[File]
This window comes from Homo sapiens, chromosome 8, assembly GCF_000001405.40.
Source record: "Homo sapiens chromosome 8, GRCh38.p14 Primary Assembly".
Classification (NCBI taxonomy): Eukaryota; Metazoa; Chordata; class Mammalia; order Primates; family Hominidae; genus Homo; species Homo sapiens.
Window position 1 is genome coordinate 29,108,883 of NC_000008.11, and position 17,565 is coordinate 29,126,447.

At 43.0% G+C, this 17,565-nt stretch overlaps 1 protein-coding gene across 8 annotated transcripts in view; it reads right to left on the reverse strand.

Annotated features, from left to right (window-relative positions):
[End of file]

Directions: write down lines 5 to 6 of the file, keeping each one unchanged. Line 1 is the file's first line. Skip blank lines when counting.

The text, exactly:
At 43.0% G+C, this 17,565-nt stretch overlaps 1 protein-coding gene across 8 annotated transcripts in view; it reads right to left on the reverse strand.

Annotated features, from left to right (window-relative positions):